Science 3 min read

Earthquake Detection: Undersea Fiber-Optic Cables as Acoustic Sensors

Vismar UK /

Vismar UK /

Detecting earthquakes and monitoring seismic activities are challenging feats for scientists due to the number of seismometers needed both on land and under the ocean.

Setting up these instruments is more difficult under the sea. As over 70% of the planet’s surface is covered in water, it is hard to have detection equipment everywhere needed.

Since seismographs are highly sensitive, they are difficult to install and maintain with kilometers of water above. In recent years, there was a development in ocean-bottom seismometers, but covering the whole seabed is virtually impossible.

But, already existing equipment on the ocean floor could be a solution to detect earthquakes: undersea fiber-optic cables.

In addition to their role in telecommunication, they can serve a dual purpose as acoustic sensors.

Distributed Acoustic Sensors: Optic-Fiber Seismology

While most seismic stations are installed on land, most of the tectonic activity actually occurs in the oceans. Land instruments can detect quakes happening undersea but with a critical time delay.

“There is a huge need for seafloor seismology. Any instrumentation you get out into the ocean, even if it is only for the first 50 kilometers from shore, will be very useful,” said Nate Lindsey.

Lindsey, a UC Berkeley graduate student, is the lead author of a new paper describing a new technique to detect earthquakes using fiber-optic cables.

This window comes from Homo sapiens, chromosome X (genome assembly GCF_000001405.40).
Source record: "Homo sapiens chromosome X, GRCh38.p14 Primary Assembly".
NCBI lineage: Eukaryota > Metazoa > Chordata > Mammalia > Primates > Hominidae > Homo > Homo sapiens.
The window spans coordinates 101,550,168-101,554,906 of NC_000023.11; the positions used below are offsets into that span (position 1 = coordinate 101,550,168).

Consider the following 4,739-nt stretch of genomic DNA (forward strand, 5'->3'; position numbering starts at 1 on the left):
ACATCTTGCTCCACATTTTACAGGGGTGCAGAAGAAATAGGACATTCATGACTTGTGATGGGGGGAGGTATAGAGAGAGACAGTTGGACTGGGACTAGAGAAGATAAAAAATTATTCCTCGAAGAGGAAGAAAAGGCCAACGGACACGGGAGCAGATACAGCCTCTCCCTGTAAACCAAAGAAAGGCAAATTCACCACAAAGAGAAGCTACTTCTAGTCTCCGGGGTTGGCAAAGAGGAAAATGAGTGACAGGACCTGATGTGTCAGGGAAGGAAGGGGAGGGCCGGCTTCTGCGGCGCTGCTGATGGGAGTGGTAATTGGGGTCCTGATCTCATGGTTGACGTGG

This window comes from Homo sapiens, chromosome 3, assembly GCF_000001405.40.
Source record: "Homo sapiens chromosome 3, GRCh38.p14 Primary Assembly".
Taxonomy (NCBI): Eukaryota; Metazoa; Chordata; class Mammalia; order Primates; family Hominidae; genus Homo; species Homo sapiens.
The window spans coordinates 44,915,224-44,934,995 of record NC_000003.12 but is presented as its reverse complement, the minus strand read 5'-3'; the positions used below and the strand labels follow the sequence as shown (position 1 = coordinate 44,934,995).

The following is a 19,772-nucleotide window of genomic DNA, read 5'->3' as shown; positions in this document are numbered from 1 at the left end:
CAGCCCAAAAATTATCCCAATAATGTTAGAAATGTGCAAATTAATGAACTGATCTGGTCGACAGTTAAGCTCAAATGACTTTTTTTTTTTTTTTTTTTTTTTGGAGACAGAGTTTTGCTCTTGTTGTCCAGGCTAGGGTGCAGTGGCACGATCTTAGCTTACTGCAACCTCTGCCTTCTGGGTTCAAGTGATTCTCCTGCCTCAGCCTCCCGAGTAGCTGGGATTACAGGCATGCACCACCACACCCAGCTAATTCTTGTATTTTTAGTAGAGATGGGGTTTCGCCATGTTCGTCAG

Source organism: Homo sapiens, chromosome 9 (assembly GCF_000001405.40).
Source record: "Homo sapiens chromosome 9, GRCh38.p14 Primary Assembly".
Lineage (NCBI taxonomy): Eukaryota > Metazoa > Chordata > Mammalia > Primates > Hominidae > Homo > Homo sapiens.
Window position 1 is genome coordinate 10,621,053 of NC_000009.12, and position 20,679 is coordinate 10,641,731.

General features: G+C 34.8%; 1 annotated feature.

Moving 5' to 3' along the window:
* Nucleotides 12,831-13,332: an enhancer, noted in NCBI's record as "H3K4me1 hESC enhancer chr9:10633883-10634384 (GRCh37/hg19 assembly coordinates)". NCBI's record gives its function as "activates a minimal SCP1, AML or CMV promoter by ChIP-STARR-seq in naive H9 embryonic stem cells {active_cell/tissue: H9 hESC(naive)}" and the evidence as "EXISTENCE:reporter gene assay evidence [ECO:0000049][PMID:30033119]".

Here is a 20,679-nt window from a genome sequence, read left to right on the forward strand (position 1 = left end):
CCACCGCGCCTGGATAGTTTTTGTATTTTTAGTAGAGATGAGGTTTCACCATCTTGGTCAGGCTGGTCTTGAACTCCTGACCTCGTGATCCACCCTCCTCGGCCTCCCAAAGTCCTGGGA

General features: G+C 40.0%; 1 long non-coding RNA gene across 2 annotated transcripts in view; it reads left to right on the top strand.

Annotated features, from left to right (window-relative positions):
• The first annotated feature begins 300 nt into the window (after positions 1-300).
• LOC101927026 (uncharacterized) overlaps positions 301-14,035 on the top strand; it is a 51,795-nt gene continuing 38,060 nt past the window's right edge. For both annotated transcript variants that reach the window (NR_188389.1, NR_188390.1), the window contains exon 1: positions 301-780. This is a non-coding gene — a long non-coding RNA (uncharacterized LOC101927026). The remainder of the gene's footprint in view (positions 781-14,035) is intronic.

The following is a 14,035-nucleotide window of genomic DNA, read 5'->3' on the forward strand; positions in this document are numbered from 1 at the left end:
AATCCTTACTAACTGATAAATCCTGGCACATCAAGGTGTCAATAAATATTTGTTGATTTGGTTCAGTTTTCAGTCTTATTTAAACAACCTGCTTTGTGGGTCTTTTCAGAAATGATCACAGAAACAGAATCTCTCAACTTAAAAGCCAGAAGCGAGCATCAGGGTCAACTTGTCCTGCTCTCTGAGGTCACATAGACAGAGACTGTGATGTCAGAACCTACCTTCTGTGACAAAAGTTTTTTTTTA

There’s a growing interest in this technique called Distributed Acoustic Sensing (DAS).

To turn a fiber-optic cable into a large acoustic sensor, here’s how DAS technology works: a photonic device on one end sends short laser pulses down the cord and measure the backscattering, or the echo, on the other end. As a seismic wave traverses the cable, it distorts the light that passes through it.

By comparing the original laser signal with the light coming out of the cable, the researchers determined how deformed the beam. From this information, the team was able to deduce the power of seismic shock.

Using this method, the team turned 20 kilometers of the undersea fiber-optic cable into the equivalent of ocean-bottom 10,000 seismic stations. After experimenting for four days in Monterey Bay (CA), they recorded a 3.5 magnitude earthquake.

Spanning the planet is a dense network of thousands of miles of fiber-optic cables waiting to be converted into a global seismological system. It is already put in place and doesn’t require much setting up. Lindsey added:

“The beauty of fiber-optic seismology is that you can use existing telecommunications cables without having to put out 10,000 seismometers. You just walk out to the site and connect the instrument to the end of the fiber.”

Fiber-optic-based acoustic sensors can also help map submarine fault zones and detect tsunamis.

The paper, Illuminating seafloor faults and ocean dynamics with dark fiber distributed acoustic sensing, is published in Science.

Read More: Google and Facebook are Encircling Africa With Undersea Cables

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Zayan Guedim

Trilingual poet, investigative journalist, and novelist. Zed loves tackling the big existential questions and all-things quantum.

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